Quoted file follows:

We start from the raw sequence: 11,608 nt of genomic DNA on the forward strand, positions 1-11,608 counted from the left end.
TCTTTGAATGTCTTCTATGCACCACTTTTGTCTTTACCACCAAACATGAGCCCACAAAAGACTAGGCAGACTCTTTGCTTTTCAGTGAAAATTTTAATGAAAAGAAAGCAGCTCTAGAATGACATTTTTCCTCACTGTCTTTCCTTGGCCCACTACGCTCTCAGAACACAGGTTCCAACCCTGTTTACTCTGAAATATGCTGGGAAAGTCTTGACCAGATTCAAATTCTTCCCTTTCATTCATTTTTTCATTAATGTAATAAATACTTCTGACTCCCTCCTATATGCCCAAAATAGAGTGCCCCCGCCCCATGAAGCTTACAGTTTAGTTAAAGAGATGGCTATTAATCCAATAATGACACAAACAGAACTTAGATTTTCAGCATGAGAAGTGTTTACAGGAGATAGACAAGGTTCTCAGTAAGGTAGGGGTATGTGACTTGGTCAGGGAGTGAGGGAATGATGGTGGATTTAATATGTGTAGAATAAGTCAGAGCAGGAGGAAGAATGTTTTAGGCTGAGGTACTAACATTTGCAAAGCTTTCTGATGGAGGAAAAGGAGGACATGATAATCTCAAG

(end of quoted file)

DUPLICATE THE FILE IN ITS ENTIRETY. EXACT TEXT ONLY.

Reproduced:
We start from the raw sequence: 11,608 nt of genomic DNA on the forward strand, positions 1-11,608 counted from the left end.
TCTTTGAATGTCTTCTATGCACCACTTTTGTCTTTACCACCAAACATGAGCCCACAAAAGACTAGGCAGACTCTTTGCTTTTCAGTGAAAATTTTAATGAAAAGAAAGCAGCTCTAGAATGACATTTTTCCTCACTGTCTTTCCTTGGCCCACTACGCTCTCAGAACACAGGTTCCAACCCTGTTTACTCTGAAATATGCTGGGAAAGTCTTGACCAGATTCAAATTCTTCCCTTTCATTCATTTTTTCATTAATGTAATAAATACTTCTGACTCCCTCCTATATGCCCAAAATAGAGTGCCCCCGCCCCATGAAGCTTACAGTTTAGTTAAAGAGATGGCTATTAATCCAATAATGACACAAACAGAACTTAGATTTTCAGCATGAGAAGTGTTTACAGGAGATAGACAAGGTTCTCAGTAAGGTAGGGGTATGTGACTTGGTCAGGGAGTGAGGGAATGATGGTGGATTTAATATGTGTAGAATAAGTCAGAGCAGGAGGAAGAATGTTTTAGGCTGAGGTACTAACATTTGCAAAGCTTTCTGATGGAGGAAAAGGAGGACATGATAATCTCAAG